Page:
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Keyes Life Safety

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Cooking Appliances

by Brad Keyes, CHSP, on Jul 13, 2020 1:00:16 AM

Q: I currently work in a long-term care facility capable of being home to eighty residents, but we have sold off multiple beds and are now down to forty-eight residents. We utilize many of our rooms for traveling staff. I cannot find specific clarification regarding what they can and cannot have in these "spare" rooms of ours. As they are technically not resident rooms are they allowed crockpots, hot plates, microwaves, coffee pots? As they are still a part of the overall facility, the LSC would still apply, correct? Please clarify.

A: You have the right and responsibility to limit heat-producing devices to make your facility a safe environment. Any heat-producing appliance that has the ability to be left on without any automatic shut-off option is not a safe device for use where residents are mostly incapable of self-preservation. Surveyors from your accreditation organization, your state licensing department, and CMS will likely have a problem with any heat producing appliance used, stored or otherwise in use in an area where individuals are sleeping, because of the potential for combustible items coming in contact with the heat producing elements.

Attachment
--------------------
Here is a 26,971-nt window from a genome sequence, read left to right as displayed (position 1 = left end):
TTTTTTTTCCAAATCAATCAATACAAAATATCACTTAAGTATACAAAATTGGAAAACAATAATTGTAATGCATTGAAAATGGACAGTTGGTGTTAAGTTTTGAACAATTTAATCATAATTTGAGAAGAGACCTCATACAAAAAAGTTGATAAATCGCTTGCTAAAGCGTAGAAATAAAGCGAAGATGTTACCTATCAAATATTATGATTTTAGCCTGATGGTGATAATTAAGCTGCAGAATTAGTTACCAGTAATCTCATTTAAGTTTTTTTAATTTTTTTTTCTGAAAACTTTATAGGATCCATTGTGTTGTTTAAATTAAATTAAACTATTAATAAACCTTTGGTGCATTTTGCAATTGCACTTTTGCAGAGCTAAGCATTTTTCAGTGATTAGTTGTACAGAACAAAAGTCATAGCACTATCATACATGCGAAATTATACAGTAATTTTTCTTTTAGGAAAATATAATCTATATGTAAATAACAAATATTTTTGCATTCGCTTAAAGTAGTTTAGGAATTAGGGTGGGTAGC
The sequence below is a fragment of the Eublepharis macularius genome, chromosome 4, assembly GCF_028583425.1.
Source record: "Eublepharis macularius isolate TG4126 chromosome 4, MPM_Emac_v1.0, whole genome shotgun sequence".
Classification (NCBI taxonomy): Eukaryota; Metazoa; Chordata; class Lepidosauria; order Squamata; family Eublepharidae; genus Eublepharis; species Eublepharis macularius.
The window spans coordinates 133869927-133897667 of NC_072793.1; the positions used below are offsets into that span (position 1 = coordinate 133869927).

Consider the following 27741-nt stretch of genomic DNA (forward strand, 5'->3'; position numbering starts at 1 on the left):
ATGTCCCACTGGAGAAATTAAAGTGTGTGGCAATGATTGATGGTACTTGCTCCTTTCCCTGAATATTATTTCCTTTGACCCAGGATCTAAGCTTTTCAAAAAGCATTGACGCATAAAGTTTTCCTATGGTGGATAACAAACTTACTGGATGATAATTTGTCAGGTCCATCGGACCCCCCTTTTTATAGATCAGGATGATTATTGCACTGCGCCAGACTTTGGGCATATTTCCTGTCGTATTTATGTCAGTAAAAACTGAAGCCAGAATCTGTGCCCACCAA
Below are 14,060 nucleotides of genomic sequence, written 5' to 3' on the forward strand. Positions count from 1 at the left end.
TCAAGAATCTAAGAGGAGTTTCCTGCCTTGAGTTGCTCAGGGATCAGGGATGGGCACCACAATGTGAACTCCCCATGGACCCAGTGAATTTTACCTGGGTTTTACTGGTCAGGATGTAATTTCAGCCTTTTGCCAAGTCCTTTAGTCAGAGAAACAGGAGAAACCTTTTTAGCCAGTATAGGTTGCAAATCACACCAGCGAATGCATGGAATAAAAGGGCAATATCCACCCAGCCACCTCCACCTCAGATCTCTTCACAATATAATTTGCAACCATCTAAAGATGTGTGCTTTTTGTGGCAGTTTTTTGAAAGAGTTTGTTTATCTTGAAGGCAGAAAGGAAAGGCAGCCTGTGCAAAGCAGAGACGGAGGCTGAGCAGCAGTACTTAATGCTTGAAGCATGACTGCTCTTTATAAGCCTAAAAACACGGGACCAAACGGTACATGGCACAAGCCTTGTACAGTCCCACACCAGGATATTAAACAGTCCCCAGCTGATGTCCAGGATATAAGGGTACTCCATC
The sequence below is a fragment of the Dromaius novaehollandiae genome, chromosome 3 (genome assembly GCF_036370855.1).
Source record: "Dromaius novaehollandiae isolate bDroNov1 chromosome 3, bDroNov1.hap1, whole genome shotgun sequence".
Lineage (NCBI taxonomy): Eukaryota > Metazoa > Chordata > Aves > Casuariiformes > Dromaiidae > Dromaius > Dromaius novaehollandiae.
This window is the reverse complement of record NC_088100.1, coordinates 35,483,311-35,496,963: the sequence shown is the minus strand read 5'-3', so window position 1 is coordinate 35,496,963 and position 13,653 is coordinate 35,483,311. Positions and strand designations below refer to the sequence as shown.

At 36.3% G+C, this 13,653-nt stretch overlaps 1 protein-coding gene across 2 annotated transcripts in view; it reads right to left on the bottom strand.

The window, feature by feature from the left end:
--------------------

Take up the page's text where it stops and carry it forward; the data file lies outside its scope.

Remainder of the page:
However, section 19.3.2.5.2 of the 2012 Life Safety Code is rather clear: Where residential cooking equipment is used for food warming or limited cooking, the equipment shall not be required to be protected with commercial cooking exhaust hoods, and the presence of the equipment shall not require the area to be protected as a hazardous area. The intent of this section is to allow microwaves, coffee pots, and toasters to be used in staff lounges without the lounge having to comply with commercial cooking hood requirements and be classified as a hazardous area.

But having these residential cooking appliances in the same room where people sleep is asking for trouble.

Topics:Cooking AppliancesAppliances

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